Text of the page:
Once again I’ve been asked: “but do we really need an enterprise architecture”? And as always my response is: enterprise architecture is not optional, and a better question would be: “do we really need to need to manage our enterprise architecture”?
Enterprise architecture is not optional – it exists regardless of whether we choose to make it explicit or manage it formally. Enterprise architecture results from the ways in which we combine, structure and use a vast array of IT and business building blocks. But it can evolve in a haphazard way, without any formal architectural roadmap or strategy. In fact, for many enterprises this is exactly how the architecture does evolve.
So the question is: what advantages or benefits result from attempting to manage this evolution? And the answer is that the difference between unmanaged and managed, or between managed well and managed badly, can be quickly and easily measured and demonstrated!
The best measures are along the lines of the following examples:
- How many different software or hardware products provide roughly the same functionality? Would it be better if there were fewer? What would be the savings if you didn’t have the overheads (maintenance and updating, training, multiple business processes) of so many software and hardware products?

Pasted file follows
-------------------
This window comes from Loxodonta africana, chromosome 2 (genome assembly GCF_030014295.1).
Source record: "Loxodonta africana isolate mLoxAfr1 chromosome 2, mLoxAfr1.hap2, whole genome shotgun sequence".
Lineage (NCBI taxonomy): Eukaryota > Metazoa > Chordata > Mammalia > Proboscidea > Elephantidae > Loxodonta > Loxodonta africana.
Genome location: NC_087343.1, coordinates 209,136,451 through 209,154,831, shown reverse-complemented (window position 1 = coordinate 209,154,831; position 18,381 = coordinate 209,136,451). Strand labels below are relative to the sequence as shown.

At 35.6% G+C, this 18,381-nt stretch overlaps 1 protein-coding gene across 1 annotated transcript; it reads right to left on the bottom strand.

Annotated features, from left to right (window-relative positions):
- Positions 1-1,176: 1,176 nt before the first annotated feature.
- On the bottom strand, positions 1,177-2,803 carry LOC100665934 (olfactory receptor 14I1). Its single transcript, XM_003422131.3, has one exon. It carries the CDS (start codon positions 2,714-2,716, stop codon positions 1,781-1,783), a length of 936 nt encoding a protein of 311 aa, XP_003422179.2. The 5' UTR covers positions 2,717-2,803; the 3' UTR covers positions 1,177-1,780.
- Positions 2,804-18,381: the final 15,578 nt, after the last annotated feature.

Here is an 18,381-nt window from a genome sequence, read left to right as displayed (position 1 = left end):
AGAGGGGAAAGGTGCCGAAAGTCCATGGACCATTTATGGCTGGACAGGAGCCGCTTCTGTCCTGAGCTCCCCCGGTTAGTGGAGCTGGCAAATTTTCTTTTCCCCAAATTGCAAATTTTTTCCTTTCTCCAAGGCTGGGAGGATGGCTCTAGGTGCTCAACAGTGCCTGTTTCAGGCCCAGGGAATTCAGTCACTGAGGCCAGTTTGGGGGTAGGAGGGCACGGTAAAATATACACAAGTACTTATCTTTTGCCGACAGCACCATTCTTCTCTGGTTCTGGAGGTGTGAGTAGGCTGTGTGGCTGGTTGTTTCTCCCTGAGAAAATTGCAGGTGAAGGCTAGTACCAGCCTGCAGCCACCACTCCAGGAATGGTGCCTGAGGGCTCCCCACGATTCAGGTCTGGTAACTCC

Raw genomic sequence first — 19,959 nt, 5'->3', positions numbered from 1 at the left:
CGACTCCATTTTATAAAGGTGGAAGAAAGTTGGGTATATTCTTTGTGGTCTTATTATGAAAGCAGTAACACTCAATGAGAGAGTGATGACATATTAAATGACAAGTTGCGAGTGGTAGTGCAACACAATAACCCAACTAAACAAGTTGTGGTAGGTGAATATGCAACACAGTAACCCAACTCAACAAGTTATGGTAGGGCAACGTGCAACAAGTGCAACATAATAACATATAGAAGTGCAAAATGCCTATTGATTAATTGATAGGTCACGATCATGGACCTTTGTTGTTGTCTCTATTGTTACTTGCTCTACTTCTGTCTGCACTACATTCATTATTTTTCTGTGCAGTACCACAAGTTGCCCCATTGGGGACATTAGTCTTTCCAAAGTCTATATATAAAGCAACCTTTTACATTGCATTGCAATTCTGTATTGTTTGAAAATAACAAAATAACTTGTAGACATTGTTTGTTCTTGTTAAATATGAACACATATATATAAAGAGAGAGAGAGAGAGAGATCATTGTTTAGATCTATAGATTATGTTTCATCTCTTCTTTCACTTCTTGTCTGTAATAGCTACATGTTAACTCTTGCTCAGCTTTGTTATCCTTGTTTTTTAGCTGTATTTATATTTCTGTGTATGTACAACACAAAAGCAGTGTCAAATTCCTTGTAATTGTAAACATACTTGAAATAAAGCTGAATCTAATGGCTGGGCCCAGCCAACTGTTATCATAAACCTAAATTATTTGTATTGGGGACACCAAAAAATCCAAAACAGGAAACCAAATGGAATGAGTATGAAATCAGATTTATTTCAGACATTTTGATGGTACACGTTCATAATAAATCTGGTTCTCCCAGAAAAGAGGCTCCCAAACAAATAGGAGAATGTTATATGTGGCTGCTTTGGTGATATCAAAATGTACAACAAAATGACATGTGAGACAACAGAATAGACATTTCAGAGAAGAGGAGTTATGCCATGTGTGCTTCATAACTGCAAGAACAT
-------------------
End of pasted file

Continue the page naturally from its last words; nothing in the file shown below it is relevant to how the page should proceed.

- How many separate projects across the enterprise are making similar changes? Would it be better if these were coordinated so that they could share resources and costs?
- How often do changes impact other areas in unexpected ways? Would it be useful to proactively and easily assess the consequences of change ahead of time?
- How often is the wheel reinvented? Would it be useful to build a core set of building blocks that could be used over and over again, rather than building things from scratch? And would it help if those building blocks represented the core strengths and uniqueness of the enterprise – making it difficult for competitors to copy?
- How often is change a reaction to outside pressures? Would it be better to outsmart competitors and do something different, rather than copy market leaders?
These questions lead to interesting discussions that can make a big difference to the future of the enterprise. They are questions that can only be answered when the enterprise architecture is managed.
And so once again, if you are ever asked: “but do we really need an enterprise architecture”?, the response should always be that enterprise architecture is not optional, and that a better question is: “do we really need to need to manage our enterprise architecture”?